NIFA projects study the population decline of clams on Lummi Nation tidal flats
The annual White House Tribal Nations Conference provides tribal leaders from the 567 federally recognized tribes the opportunity to interact directly with high-level federal government officials and members of the White House Council on Native American Affairs. This guest blog describes how USDA’s National Institute of Food and Agriculture (NIFA) supports tribal food sovereignty and economic growth.
Over recent decades there has been a steady decline of the Manila clam on the tidal flats of the Lummi Reservation just outside of Bellingham, Washington. The loss of this important food source directly impacts tribal food security and sovereignty of the Lummi people.
My fellow researcher, Dr. Marco Hatch, and I have teamed up with Dr. Andrew Thurber from Oregon State University to study what is causing the clam population to decline. With the support of NIFA research grants we have identified two possible causes: altered sulfur cycling and changes in the clam’s food supply.
Hydrogen sulfide is a compound that is toxic even in low concentrations to most animals. Sulfide can form on tidal flats when bacteria breaks down food sources and exhausts the oxygen supply. While many clams have found ways to tolerate hydrogen sulfide, it can still impact the ability of young clams to grow to harvestable adults. Our goal is to understand the role of sulfide in limiting the clam populations to devise effective management schemes by identifying the ecological mechanism that limits their productivity.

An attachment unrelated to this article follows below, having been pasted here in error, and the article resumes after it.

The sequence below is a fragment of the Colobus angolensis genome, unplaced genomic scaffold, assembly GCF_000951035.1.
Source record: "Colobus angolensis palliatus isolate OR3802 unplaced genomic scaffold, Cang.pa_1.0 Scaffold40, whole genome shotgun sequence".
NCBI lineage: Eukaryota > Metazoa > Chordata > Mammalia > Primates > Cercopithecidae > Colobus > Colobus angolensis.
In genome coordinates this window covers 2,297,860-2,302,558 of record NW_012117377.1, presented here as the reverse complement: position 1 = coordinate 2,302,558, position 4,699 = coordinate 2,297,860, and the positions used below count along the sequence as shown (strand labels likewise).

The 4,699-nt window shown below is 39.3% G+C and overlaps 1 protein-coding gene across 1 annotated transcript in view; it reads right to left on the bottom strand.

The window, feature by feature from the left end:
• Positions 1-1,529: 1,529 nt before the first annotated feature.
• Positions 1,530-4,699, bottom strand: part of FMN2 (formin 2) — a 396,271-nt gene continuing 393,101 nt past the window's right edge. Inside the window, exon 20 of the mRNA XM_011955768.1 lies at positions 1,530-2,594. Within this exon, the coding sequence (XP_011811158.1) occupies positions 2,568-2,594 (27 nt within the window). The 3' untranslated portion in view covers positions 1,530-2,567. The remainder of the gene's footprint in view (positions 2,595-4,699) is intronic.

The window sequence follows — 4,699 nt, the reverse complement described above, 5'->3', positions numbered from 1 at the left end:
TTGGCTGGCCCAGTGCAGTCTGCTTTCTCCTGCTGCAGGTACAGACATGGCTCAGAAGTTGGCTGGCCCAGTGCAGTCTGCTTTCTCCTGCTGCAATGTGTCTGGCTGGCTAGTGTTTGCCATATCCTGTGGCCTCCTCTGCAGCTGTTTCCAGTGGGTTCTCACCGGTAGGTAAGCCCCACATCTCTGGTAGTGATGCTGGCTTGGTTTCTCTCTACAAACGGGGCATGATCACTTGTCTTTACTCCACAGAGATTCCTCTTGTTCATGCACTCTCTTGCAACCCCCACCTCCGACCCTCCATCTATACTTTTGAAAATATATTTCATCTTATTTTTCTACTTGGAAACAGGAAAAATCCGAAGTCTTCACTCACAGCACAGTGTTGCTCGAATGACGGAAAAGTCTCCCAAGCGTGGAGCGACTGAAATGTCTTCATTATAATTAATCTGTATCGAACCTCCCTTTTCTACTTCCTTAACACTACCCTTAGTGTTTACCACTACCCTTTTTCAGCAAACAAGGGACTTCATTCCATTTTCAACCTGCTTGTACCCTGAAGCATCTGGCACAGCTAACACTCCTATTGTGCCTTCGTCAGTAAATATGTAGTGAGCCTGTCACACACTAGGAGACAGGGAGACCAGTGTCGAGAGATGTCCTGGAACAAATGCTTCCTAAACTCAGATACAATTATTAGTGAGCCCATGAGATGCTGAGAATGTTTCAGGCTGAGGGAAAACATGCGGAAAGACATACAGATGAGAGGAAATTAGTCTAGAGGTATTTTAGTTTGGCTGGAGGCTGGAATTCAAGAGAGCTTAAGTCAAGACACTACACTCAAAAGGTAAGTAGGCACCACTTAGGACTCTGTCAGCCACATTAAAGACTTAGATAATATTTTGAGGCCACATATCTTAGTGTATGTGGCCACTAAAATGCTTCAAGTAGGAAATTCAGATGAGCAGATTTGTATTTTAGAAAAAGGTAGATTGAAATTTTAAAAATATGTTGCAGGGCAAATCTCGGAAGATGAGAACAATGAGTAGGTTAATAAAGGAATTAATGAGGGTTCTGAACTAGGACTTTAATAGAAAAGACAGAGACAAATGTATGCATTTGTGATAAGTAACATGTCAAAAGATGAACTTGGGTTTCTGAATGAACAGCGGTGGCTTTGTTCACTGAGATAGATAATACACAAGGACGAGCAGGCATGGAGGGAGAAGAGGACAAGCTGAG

Manila clams are suspension feeders, meaning they filter the water and surface sediments for food items such as plankton, detritus and bacteria. Many factors influence the abundance of these various food sources seasonally, in both quantity and quality, and this can limit a population. By learning what clams eat seasonally we hope to better understand the link between food supply and clam survivorship.
Northwest Indian College students are using biomarkers, including stable isotope and fatty acids, to identify what the clams eat and how that varies throughout the year. Over the course of this project, the students are learning how to collect and prepare samples for analysis on a variety of instruments, including gas chromatograph-mass spectrometers and isotope ratio mass spectrometers; interpret data; and apply cutting-edge food-chain models.
To date, the project has directly trained Native scholars in the field and engaged 20 in the classroom. In addition, more than 40 Native middle and high school students have learned about the project through outreach events.
By the end of this project we will better understand what is impacting the Manila clam. In addition to preserving a vital food source, these projects will protect and grow revenue for the Lummi commercial and subsistence clam diggers while providing hands-on experiences from the field to the lab for many students.